Yesterday there were reports of a new “massive cyber attack” called the Flame.
A U.N. Spokespersoncalled it “the most powerful [cyber] espionage tool ever.”
The Flame ups the cyber warfare ante and is “one of the most complex threats ever discovered”–20 times larger than Stuxnet–and essentially an “industrial vacuum cleaner for sensitive information.”
Unlike prior cyber attacks that targeted computers to delete data (“Wiper”), steal data (“Duqu”), or to disrupt infrastructure (“Stuxnet”), this malware collects sensitive information.
The malware can record audio, take screenshots of items of interest, log keyboard strokes, sniff the network, and even add-on additional malware modules as needed.
Kaspersky Labs discovered the Flame visus, and there have been greater than 600 targets infected in more than 7 countries over the last 2 years with the greatest concentration in Iran.
This is reminiscent of the Operation Shady Ratthat was a 5-year cyber espionage attack discovered by McAfee in 2011–involving malware that affected more than 72 institutions in 14 countries.
Separately, an attack on the U.S. Federal government’s retirement investments–the Thrift Saving Plan–impacted the privacy and account information of 123,000 participants and “unathroized access”–and was reported just last week after being discovered as far back as July 2011.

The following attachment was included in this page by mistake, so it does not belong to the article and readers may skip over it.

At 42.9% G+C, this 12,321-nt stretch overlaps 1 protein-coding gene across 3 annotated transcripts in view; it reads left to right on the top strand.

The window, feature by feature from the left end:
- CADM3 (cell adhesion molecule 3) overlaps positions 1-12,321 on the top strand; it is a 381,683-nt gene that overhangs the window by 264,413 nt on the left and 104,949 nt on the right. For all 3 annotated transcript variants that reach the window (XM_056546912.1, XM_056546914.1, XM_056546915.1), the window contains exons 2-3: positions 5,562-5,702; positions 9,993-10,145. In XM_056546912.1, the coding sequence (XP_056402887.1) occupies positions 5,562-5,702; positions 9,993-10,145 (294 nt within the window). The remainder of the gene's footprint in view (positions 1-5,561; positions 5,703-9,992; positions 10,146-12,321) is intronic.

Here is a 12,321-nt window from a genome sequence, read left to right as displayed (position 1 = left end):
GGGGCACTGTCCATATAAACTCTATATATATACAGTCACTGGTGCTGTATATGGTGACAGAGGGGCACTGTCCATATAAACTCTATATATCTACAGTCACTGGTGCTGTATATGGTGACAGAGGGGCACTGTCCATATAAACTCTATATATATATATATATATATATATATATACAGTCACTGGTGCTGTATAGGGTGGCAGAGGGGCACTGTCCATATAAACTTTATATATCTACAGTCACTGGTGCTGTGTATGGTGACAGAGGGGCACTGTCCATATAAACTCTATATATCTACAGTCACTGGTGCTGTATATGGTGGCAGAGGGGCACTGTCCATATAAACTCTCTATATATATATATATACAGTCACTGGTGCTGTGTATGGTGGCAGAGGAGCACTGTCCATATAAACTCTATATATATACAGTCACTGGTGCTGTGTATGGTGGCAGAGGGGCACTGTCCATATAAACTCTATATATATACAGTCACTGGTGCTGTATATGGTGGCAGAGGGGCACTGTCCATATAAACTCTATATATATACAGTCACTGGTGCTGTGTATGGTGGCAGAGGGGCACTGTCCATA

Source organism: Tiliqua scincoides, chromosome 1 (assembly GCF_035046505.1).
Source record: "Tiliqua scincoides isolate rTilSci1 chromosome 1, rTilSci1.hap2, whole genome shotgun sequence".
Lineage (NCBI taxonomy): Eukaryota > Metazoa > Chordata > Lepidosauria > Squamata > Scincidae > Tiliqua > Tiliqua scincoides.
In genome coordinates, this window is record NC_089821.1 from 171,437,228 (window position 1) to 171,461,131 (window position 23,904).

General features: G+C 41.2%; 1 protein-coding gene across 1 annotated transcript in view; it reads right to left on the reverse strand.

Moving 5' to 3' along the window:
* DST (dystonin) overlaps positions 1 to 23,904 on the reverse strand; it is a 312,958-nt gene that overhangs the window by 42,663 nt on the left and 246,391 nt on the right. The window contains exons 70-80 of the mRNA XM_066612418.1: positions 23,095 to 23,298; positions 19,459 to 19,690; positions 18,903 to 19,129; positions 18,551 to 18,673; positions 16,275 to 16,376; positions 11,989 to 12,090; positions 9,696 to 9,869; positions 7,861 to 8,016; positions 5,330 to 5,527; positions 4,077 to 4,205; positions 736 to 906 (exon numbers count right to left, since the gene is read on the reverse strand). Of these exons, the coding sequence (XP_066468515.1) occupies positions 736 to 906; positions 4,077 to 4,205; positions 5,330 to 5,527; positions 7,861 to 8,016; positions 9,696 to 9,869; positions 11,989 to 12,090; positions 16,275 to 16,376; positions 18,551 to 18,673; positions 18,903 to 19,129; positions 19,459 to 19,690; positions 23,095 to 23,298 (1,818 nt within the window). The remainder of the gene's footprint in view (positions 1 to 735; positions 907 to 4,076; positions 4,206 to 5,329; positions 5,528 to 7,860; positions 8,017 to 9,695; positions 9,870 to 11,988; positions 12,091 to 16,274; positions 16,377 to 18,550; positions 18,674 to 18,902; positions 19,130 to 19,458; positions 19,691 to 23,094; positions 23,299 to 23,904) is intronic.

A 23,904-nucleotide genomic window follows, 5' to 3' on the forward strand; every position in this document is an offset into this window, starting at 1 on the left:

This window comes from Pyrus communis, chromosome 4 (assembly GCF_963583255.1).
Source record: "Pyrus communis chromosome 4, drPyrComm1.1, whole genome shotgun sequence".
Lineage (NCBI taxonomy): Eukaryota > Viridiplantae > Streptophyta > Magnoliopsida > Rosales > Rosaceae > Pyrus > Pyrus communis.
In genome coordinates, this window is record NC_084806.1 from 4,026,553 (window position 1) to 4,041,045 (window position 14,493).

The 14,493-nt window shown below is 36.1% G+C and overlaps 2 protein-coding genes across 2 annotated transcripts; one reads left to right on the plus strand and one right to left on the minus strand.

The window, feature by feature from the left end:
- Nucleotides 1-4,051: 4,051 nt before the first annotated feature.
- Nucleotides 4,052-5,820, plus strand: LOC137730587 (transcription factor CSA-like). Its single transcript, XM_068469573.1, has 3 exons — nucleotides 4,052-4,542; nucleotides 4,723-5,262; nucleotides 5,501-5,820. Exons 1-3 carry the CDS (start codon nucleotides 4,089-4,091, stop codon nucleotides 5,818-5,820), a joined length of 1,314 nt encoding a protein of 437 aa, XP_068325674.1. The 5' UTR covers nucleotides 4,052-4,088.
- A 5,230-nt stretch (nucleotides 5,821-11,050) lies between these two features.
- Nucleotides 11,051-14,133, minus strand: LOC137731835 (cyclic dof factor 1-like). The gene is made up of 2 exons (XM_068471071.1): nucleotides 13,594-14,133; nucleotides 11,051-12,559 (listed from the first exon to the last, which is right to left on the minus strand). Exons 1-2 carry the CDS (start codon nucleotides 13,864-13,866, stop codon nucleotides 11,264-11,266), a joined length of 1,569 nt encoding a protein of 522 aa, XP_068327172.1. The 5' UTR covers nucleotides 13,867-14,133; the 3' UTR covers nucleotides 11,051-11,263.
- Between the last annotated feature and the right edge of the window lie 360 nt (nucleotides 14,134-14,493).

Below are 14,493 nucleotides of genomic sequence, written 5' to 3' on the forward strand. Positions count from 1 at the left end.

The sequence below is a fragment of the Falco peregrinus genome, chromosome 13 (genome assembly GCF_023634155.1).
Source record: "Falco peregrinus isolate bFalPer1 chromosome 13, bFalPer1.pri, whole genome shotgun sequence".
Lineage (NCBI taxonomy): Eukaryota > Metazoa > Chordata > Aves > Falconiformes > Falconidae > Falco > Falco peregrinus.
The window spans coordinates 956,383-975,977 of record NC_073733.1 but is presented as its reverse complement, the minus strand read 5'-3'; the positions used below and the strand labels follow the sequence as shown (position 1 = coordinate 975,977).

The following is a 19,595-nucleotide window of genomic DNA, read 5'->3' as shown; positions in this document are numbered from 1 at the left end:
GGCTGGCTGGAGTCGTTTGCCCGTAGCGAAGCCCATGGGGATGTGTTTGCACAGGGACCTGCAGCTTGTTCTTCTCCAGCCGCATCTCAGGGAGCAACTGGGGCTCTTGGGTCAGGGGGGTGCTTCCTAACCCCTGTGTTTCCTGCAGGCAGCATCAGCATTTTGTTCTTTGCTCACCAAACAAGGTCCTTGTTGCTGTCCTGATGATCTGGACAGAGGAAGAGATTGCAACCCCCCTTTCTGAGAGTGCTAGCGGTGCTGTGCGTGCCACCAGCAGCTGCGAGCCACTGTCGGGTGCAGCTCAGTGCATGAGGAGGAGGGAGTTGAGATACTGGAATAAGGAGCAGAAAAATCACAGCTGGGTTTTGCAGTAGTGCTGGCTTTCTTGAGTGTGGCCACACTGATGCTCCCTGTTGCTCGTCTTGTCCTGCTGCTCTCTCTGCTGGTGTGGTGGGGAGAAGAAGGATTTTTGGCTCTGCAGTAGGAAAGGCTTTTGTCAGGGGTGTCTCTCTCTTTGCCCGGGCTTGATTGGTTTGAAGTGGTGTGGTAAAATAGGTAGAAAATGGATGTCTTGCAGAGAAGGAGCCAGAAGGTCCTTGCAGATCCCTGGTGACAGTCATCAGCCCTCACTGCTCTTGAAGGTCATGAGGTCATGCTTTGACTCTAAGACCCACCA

Regardless of where the particular cyber attacks are initiating from, given the scale and potential impact of these, it is time to take cyber security seriously and adopt a more proactive rather than a reactive mode to it.
One can only wonder how many other cyber attacks are occuring that we don’t yet know about, and perhaps never will.
We can’t afford to fumble the countermeasures to the extraordinary risk we face in the playing fields of cyber warfare.
We have to significantly strengthen our cyber defenses (and offenses) — or else risk this “cyber house of cards” come crashing down.
It’s time for a massive infusion of funds, talent, tools, and leadership to turn this around and secure our nation’s cyber infrastructure.
(Source Photo: herewith attribution to Dave Rogers)